Voter turnout on track to break odd-year record

The county is on track to tie or break a record in voter turnout for an odd-year election, according to data from the Mesa County Clerk and Recorder’s Office.

As of Wednesday, 21,902 ballots had been accepted by the office for this year’s elections. That’s 34 percent of all registered voters in the county, Clerk Sheila Reiner said.

That means the county is on a path to match or break 2005’s record 58 percent of registered voters casting ballots. Voter turnouts during odd-year elections traditionally lag those of even-year races.

That’s encouraging news to Reiner, who said she likes it when more people participate in elections.

“Historically, when an election tracks in its returns like this one tracks so closely to 2005, we should come close to that same amount of turnout,” Reiner said. “It’s encouraging in an odd-year mail-ballot election when there are school-district issues on the ballot to get that kind of a turnout. It means people are engaged in their local community in what’s going on.”

The turnout so far nearly ties that of the total turnout during the last odd-year election in 2009, when only 35 percent of voters cast ballots.

Unlike this year, when Colorado voters will decide whether they want to increase sales and income taxes to fund public schools, there was no statewide measure in 2009. That year, Mesa County voters also chose school board candidates and extended term limits for some local offices.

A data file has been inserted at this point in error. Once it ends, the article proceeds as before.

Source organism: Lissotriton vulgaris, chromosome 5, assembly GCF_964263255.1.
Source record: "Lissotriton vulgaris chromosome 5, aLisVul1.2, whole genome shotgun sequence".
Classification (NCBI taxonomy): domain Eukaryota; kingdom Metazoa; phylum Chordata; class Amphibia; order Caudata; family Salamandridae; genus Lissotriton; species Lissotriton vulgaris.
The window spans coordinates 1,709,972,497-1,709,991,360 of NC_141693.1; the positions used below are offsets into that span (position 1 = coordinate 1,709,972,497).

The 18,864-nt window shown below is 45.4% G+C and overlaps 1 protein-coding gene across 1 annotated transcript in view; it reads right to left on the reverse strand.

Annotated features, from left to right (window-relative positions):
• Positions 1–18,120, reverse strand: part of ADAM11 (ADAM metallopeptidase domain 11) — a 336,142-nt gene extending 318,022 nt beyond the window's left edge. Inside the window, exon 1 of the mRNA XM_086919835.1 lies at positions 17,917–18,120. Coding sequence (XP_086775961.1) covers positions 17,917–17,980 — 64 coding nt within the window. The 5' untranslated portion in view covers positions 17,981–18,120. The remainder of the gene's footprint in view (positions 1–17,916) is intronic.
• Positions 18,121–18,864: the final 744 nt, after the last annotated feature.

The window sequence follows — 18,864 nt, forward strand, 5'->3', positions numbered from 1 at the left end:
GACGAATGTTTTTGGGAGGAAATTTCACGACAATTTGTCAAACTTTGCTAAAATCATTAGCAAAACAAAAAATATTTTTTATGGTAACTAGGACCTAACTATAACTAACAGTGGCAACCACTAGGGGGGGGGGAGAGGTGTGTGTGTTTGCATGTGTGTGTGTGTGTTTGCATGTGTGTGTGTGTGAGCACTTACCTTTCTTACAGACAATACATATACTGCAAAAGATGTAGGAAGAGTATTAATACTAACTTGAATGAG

In 2005, however, Colorado voters approved Referendum C, a highly debated measure to suspend tax rebates for five years that exceeded revenue limits under the Taxpayers’ Bill of Rights.

This year, voters also are being asked to suspend local TABOR limits for School District 51. That question, Referred Ballot Measure 3B, would allow the district to raise local property taxes to bring in an extra $12.5 million annually for the next six years.

Statewide, about 23 percent of all registered voters have cast a ballot so far in this year’s elections, according to figures compiled by the Colorado Secretary of State’s Office. That compares to the nearly 50 percent of Coloradans who voted in the November 2005 election.


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